Airports and privatisation in Lithuania

There are four international airports in Lithuania, three of them under the same management, and a host of smaller domestic ones, most of which handle only general aviation flights. There is also one leisure-oriented domestic airport which is not currently used that could be developed for scheduled or charter services, at Nida.

The three that are under the same management are Vilnius, Kaunas (the second city with a population of around 300,000) and Palanga (the Baltic Sea resort town). There is also an airport at Šiauliai, the fourth largest city with a population of 134,000, in northern Lithuania but this is used for military purposes.

The three main airports operated independently until Jul-2014 when they were merged into SE Lithuanian Airports (LTOU), headquartered at Vilnius, and under the umbrella of what had been SE Vilnius International Airport. LTOU took over the rights, obligations and contracts of SE Kaunas Airport and SE Palanga Airport.

The raison d’être was that a single airport operator would be better equipped to plan strategically and co-ordinate each airport’s development, and boost commercial revenues.

Vilnius Airport takes on an ambassadorial role for the country

It is the case that air services have increased and that as the ‘first and last impression’ of the country to foreign visitors services and facilities have improved. This is particularly noticeable on departure at Vilnius, an easy to use and modern facility which seems to have adopted a role as ambassador for the country’s technological industries, hosting a semi-permanent exhibition within the terminal.

The management has also been innovative towards the needs of the leisure traveller, for example installing a 50-seat movie theatre in the passenger lounge at Vilnius, showing free of charge short films and documentaries that fit flight schedules. It is believed to be the only such facility in eastern and northern Europe. Some work still needs to be done on Vilnius’ arrival facilities however, which are more typical of a previous era.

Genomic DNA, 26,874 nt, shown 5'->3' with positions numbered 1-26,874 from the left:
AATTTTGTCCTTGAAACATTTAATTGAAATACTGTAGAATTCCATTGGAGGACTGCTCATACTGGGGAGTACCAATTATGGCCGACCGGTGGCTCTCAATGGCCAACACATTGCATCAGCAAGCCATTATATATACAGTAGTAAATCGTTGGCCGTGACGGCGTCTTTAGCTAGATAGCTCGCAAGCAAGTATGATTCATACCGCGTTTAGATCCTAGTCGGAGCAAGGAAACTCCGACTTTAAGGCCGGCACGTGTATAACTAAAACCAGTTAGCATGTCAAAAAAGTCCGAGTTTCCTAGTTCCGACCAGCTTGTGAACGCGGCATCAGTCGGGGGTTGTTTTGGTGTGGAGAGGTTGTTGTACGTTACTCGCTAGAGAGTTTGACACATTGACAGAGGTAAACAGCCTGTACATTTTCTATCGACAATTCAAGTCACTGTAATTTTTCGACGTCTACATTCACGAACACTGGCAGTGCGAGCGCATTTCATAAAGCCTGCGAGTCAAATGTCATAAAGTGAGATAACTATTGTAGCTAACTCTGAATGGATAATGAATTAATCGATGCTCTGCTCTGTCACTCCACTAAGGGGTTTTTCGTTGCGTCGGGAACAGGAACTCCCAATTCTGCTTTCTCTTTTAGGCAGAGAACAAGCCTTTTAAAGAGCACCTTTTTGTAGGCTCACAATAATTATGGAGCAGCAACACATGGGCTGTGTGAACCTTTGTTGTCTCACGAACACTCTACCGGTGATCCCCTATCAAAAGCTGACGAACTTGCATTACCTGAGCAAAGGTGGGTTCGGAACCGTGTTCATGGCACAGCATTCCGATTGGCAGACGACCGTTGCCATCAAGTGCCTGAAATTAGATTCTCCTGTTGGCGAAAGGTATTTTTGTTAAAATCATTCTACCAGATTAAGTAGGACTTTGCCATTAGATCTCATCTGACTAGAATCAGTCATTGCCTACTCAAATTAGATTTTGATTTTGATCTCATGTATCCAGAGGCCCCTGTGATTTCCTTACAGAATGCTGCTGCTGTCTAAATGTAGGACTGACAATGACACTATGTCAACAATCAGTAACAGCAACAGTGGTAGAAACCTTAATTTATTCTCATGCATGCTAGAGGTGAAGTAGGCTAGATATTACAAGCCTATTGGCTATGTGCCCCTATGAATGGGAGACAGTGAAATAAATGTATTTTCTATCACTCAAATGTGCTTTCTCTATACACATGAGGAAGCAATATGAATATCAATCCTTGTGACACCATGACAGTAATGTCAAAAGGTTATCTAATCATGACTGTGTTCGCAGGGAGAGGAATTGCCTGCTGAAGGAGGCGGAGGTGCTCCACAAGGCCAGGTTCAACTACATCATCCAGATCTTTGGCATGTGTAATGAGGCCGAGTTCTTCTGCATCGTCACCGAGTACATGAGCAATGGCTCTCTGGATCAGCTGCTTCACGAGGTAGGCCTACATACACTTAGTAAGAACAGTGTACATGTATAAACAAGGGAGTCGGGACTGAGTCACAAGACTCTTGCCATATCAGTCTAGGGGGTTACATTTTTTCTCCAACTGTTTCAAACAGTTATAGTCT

Despite a falling population, Vilnius Airport has been growing, at an average rate of +24.6% in the period 2011-2013, though that fell back to +10.5% in 2014.

Vilnius International Airport annual passenger numbers: 2011 to 2014

The average passenger growth rate in 1H2015 (Jan-Jun) was +13.8%. In Aug-2015 332,000 passengers passed through (+10%), a record since it opened in 1932.

The airport now expects to receive over three million passengers in total this year – the threshold of two million having been reached in mid-August. The record numbers have resulted from the increased frequency of flights to and from Vilnius by some airlines and the opening of new routes to Madrid, Saint Petersburg and Odessa. In total, 11 new routes are operating this autumn, including those of airBaltic (mentioned in the first report), Wizz Air, and SAS.

The airport’s overall capacity is estimated at 3.5 million ppa though there is no actual infrastructure expansion under construction or planned considering that figure is well within sight. (The ground handling company Litcargus, plans to construct a 3000sqm warehouse and office building at Vilnius but that is a separate venture).

In order to serve more passengers, Lithuanian Airports therefore requires substantial investments in infrastructure development.

Growth at Kaunas and Palanga has been slower

The two other gateways – Kaunas and Palanga – enjoyed an intensive summer period as well, though not to the same degree as at Vilnius. Building on growth of +4.1% in 2014 (which contrasted sharply with a reduction of 16.2% in the previous year), Kaunas Airport’s passenger growth was +9.3% in 1H2015 although that was decidedly a half year of ‘two halves’ itself, with very strong growth in the first three months followed by a downturn in the second period.